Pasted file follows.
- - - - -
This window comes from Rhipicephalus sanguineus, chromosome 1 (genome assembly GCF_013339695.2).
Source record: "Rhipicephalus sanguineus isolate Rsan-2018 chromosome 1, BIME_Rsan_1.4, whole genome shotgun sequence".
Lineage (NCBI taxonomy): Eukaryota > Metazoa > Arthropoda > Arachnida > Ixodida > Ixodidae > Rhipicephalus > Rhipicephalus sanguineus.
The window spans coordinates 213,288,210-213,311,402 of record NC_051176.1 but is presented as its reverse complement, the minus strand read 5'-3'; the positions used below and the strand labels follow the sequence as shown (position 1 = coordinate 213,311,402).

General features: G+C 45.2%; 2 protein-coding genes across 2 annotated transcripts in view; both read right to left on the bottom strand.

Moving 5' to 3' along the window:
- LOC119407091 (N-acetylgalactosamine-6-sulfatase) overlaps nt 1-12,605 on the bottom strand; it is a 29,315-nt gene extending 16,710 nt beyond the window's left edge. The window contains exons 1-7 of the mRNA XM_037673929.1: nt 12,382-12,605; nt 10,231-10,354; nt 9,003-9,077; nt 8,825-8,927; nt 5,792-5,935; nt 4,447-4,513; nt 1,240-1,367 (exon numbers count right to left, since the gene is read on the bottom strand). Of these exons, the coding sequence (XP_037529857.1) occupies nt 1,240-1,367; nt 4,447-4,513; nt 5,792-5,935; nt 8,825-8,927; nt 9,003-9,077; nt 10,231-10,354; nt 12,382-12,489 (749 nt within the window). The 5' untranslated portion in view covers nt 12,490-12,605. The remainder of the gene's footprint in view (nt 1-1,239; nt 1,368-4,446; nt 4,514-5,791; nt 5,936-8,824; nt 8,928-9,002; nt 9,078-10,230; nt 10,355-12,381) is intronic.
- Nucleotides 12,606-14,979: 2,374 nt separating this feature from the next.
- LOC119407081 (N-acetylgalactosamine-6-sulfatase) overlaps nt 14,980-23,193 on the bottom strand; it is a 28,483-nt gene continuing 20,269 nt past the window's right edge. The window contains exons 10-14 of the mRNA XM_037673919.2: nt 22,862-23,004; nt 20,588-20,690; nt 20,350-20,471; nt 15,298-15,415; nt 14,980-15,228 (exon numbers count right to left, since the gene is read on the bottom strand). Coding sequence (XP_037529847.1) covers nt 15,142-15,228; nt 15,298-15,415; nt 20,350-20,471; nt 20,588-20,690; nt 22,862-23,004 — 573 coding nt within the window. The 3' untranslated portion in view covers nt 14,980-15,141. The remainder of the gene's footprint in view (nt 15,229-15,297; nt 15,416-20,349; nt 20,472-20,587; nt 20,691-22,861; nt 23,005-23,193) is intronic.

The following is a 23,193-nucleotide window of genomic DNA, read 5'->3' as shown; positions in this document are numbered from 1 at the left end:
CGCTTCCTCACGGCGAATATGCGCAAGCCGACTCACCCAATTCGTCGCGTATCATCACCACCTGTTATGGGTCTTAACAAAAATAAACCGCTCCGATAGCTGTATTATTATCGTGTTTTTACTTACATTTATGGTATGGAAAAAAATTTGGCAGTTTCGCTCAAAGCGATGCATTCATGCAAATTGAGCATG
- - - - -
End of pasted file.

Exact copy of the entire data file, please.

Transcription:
This window comes from Rhipicephalus sanguineus, chromosome 1 (genome assembly GCF_013339695.2).
Source record: "Rhipicephalus sanguineus isolate Rsan-2018 chromosome 1, BIME_Rsan_1.4, whole genome shotgun sequence".
Lineage (NCBI taxonomy): Eukaryota > Metazoa > Arthropoda > Arachnida > Ixodida > Ixodidae > Rhipicephalus > Rhipicephalus sanguineus.
The window spans coordinates 213,288,210-213,311,402 of record NC_051176.1 but is presented as its reverse complement, the minus strand read 5'-3'; the positions used below and the strand labels follow the sequence as shown (position 1 = coordinate 213,311,402).

General features: G+C 45.2%; 2 protein-coding genes across 2 annotated transcripts in view; both read right to left on the bottom strand.

Moving 5' to 3' along the window:
- LOC119407091 (N-acetylgalactosamine-6-sulfatase) overlaps nt 1-12,605 on the bottom strand; it is a 29,315-nt gene extending 16,710 nt beyond the window's left edge. The window contains exons 1-7 of the mRNA XM_037673929.1: nt 12,382-12,605; nt 10,231-10,354; nt 9,003-9,077; nt 8,825-8,927; nt 5,792-5,935; nt 4,447-4,513; nt 1,240-1,367 (exon numbers count right to left, since the gene is read on the bottom strand). Of these exons, the coding sequence (XP_037529857.1) occupies nt 1,240-1,367; nt 4,447-4,513; nt 5,792-5,935; nt 8,825-8,927; nt 9,003-9,077; nt 10,231-10,354; nt 12,382-12,489 (749 nt within the window). The 5' untranslated portion in view covers nt 12,490-12,605. The remainder of the gene's footprint in view (nt 1-1,239; nt 1,368-4,446; nt 4,514-5,791; nt 5,936-8,824; nt 8,928-9,002; nt 9,078-10,230; nt 10,355-12,381) is intronic.
- Nucleotides 12,606-14,979: 2,374 nt separating this feature from the next.
- LOC119407081 (N-acetylgalactosamine-6-sulfatase) overlaps nt 14,980-23,193 on the bottom strand; it is a 28,483-nt gene continuing 20,269 nt past the window's right edge. The window contains exons 10-14 of the mRNA XM_037673919.2: nt 22,862-23,004; nt 20,588-20,690; nt 20,350-20,471; nt 15,298-15,415; nt 14,980-15,228 (exon numbers count right to left, since the gene is read on the bottom strand). Coding sequence (XP_037529847.1) covers nt 15,142-15,228; nt 15,298-15,415; nt 20,350-20,471; nt 20,588-20,690; nt 22,862-23,004 — 573 coding nt within the window. The 3' untranslated portion in view covers nt 14,980-15,141. The remainder of the gene's footprint in view (nt 15,229-15,297; nt 15,416-20,349; nt 20,472-20,587; nt 20,691-22,861; nt 23,005-23,193) is intronic.

The following is a 23,193-nucleotide window of genomic DNA, read 5'->3' as shown; positions in this document are numbered from 1 at the left end:
CGCTTCCTCACGGCGAATATGCGCAAGCCGACTCACCCAATTCGTCGCGTATCATCACCACCTGTTATGGGTCTTAACAAAAATAAACCGCTCCGATAGCTGTATTATTATCGTGTTTTTACTTACATTTATGGTATGGAAAAAAATTTGGCAGTTTCGCTCAAAGCGATGCATTCATGCAAATTGAGCATG